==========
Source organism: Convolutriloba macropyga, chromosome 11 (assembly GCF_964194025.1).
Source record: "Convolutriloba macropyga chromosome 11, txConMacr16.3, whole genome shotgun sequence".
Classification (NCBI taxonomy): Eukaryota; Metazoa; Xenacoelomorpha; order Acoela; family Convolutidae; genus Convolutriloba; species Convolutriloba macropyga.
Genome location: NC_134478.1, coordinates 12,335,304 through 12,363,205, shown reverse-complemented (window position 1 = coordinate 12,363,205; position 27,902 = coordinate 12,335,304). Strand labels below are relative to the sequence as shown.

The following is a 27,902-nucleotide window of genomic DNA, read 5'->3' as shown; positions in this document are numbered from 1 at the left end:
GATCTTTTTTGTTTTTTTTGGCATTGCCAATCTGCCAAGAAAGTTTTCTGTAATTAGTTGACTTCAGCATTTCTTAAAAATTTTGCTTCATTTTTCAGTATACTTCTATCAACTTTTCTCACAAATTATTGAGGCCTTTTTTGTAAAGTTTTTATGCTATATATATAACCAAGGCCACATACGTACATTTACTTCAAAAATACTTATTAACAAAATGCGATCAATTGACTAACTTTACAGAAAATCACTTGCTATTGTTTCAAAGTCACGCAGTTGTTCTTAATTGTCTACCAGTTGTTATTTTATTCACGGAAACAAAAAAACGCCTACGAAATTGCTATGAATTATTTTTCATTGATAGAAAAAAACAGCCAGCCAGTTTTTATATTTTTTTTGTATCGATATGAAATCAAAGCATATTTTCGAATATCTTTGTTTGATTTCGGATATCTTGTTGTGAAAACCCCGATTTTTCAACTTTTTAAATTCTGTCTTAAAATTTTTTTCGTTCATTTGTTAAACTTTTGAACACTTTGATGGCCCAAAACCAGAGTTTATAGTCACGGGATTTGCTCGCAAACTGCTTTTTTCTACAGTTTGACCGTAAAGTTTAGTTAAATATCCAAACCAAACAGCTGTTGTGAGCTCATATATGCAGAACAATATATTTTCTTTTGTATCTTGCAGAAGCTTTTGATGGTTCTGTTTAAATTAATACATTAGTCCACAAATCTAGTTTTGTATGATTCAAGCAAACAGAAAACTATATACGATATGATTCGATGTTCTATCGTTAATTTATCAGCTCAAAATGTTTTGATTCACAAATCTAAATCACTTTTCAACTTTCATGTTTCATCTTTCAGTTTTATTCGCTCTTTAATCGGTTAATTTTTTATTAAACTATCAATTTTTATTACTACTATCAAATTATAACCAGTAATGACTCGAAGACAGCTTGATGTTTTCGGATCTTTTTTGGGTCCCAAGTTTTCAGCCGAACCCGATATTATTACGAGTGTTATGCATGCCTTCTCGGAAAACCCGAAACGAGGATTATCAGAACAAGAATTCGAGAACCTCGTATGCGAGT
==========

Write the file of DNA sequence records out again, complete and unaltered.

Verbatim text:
Source organism: Convolutriloba macropyga, chromosome 11 (assembly GCF_964194025.1).
Source record: "Convolutriloba macropyga chromosome 11, txConMacr16.3, whole genome shotgun sequence".
Classification (NCBI taxonomy): Eukaryota; Metazoa; Xenacoelomorpha; order Acoela; family Convolutidae; genus Convolutriloba; species Convolutriloba macropyga.
Genome location: NC_134478.1, coordinates 12,335,304 through 12,363,205, shown reverse-complemented (window position 1 = coordinate 12,363,205; position 27,902 = coordinate 12,335,304). Strand labels below are relative to the sequence as shown.

The following is a 27,902-nucleotide window of genomic DNA, read 5'->3' as shown; positions in this document are numbered from 1 at the left end:
GATCTTTTTTGTTTTTTTTGGCATTGCCAATCTGCCAAGAAAGTTTTCTGTAATTAGTTGACTTCAGCATTTCTTAAAAATTTTGCTTCATTTTTCAGTATACTTCTATCAACTTTTCTCACAAATTATTGAGGCCTTTTTTGTAAAGTTTTTATGCTATATATATAACCAAGGCCACATACGTACATTTACTTCAAAAATACTTATTAACAAAATGCGATCAATTGACTAACTTTACAGAAAATCACTTGCTATTGTTTCAAAGTCACGCAGTTGTTCTTAATTGTCTACCAGTTGTTATTTTATTCACGGAAACAAAAAAACGCCTACGAAATTGCTATGAATTATTTTTCATTGATAGAAAAAAACAGCCAGCCAGTTTTTATATTTTTTTTGTATCGATATGAAATCAAAGCATATTTTCGAATATCTTTGTTTGATTTCGGATATCTTGTTGTGAAAACCCCGATTTTTCAACTTTTTAAATTCTGTCTTAAAATTTTTTTCGTTCATTTGTTAAACTTTTGAACACTTTGATGGCCCAAAACCAGAGTTTATAGTCACGGGATTTGCTCGCAAACTGCTTTTTTCTACAGTTTGACCGTAAAGTTTAGTTAAATATCCAAACCAAACAGCTGTTGTGAGCTCATATATGCAGAACAATATATTTTCTTTTGTATCTTGCAGAAGCTTTTGATGGTTCTGTTTAAATTAATACATTAGTCCACAAATCTAGTTTTGTATGATTCAAGCAAACAGAAAACTATATACGATATGATTCGATGTTCTATCGTTAATTTATCAGCTCAAAATGTTTTGATTCACAAATCTAAATCACTTTTCAACTTTCATGTTTCATCTTTCAGTTTTATTCGCTCTTTAATCGGTTAATTTTTTATTAAACTATCAATTTTTATTACTACTATCAAATTATAACCAGTAATGACTCGAAGACAGCTTGATGTTTTCGGATCTTTTTTGGGTCCCAAGTTTTCAGCCGAACCCGATATTATTACGAGTGTTATGCATGCCTTCTCGGAAAACCCGAAACGAGGATTATCAGAACAAGAATTCGAGAACCTCGTATGCGAGT